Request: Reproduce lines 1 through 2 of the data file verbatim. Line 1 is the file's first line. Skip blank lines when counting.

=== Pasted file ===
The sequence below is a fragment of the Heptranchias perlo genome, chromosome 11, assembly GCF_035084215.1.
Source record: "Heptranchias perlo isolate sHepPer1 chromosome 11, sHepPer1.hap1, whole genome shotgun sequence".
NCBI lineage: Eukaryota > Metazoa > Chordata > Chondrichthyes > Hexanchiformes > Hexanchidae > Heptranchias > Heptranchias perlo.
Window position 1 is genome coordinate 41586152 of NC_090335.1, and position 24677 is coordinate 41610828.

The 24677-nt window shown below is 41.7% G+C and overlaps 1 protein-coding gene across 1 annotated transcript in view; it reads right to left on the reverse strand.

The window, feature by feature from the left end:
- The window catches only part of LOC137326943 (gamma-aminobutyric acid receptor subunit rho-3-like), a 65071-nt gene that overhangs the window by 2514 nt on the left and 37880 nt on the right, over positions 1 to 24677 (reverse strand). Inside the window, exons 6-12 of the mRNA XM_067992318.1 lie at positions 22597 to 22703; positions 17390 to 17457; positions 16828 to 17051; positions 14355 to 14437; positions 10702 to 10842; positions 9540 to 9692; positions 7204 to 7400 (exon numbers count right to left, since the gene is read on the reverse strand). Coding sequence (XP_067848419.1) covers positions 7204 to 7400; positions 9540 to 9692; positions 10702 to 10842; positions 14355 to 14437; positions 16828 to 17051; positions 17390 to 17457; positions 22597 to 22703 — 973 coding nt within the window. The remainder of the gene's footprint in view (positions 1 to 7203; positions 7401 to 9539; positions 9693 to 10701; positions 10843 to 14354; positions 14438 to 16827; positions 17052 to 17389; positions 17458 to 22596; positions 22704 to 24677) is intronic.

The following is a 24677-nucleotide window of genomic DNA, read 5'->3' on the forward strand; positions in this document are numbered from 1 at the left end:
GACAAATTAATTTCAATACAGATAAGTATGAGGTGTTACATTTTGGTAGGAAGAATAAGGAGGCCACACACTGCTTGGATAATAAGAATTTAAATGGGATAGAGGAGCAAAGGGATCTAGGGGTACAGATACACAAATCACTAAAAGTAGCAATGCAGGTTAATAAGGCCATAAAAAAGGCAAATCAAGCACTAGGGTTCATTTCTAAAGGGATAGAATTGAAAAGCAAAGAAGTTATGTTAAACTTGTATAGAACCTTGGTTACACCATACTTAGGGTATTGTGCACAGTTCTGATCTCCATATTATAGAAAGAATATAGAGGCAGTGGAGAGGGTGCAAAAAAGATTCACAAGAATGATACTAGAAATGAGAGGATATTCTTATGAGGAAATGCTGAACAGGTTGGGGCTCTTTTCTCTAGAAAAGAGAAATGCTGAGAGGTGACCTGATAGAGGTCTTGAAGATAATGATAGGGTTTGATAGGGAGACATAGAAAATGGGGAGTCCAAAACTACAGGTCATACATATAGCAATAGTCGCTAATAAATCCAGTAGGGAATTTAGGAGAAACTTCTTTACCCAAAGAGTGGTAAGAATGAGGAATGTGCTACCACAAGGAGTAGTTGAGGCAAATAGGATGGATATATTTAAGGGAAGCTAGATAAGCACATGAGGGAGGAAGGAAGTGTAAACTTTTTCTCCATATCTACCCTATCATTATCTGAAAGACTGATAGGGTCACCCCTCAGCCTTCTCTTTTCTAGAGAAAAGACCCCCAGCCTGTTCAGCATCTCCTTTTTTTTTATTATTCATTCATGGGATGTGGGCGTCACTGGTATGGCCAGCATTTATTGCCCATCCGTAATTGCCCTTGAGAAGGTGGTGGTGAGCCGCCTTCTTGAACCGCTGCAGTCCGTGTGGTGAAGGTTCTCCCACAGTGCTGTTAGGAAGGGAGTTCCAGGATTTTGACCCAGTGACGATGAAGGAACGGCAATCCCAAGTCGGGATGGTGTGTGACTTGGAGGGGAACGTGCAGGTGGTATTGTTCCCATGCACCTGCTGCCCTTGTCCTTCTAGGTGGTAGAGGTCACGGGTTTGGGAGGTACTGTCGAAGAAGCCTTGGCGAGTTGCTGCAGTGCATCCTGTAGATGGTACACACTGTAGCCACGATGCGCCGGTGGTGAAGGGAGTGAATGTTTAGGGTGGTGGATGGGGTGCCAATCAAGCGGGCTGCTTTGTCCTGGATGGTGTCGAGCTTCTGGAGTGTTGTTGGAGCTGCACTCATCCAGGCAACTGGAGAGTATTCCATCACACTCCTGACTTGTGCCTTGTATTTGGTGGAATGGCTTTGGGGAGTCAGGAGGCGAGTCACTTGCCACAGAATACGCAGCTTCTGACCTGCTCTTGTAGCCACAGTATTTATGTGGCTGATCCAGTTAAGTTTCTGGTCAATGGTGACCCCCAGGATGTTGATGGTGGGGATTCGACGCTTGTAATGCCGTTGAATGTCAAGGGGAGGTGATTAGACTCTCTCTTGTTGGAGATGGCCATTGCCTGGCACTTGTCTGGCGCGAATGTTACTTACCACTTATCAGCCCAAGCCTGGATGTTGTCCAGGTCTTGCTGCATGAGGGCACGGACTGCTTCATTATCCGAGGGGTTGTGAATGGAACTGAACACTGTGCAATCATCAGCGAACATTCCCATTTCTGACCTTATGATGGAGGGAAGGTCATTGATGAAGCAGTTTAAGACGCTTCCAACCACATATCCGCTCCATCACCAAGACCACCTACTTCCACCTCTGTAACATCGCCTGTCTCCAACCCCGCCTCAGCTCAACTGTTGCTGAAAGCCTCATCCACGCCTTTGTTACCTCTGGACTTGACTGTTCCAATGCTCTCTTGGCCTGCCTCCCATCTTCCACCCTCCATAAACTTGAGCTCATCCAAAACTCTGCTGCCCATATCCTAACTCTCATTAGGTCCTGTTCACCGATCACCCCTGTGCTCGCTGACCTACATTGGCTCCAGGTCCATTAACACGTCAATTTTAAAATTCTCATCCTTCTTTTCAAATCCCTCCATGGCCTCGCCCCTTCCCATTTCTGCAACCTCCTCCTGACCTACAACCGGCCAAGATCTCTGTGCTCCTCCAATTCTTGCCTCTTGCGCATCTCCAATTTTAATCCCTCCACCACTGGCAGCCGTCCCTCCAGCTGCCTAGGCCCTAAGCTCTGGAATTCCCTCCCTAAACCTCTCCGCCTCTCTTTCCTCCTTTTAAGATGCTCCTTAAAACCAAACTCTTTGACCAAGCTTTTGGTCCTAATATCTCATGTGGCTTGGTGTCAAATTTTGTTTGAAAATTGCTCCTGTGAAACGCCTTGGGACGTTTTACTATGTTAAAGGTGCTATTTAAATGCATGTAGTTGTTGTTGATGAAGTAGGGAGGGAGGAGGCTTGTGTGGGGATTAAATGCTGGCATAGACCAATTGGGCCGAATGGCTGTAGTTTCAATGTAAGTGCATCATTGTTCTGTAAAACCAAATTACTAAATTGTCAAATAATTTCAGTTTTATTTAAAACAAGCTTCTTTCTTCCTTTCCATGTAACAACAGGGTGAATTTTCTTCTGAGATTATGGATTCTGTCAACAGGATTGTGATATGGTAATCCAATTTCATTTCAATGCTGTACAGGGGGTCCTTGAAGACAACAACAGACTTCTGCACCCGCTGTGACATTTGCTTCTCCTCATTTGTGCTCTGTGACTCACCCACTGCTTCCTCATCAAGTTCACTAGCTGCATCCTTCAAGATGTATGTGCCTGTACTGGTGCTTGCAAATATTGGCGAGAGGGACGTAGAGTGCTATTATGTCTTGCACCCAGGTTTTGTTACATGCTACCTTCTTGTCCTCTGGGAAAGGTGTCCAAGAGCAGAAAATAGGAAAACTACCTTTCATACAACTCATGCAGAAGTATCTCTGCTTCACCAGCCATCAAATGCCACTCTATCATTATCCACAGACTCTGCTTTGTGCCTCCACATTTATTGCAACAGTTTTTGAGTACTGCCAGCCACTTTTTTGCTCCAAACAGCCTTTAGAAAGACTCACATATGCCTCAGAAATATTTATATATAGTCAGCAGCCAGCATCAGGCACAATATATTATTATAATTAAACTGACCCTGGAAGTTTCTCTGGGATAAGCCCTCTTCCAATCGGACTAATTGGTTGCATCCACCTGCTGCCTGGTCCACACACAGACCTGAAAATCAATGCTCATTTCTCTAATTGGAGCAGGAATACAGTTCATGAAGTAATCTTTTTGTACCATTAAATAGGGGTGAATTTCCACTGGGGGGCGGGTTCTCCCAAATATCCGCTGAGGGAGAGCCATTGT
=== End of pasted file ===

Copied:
The sequence below is a fragment of the Heptranchias perlo genome, chromosome 11, assembly GCF_035084215.1.
Source record: "Heptranchias perlo isolate sHepPer1 chromosome 11, sHepPer1.hap1, whole genome shotgun sequence".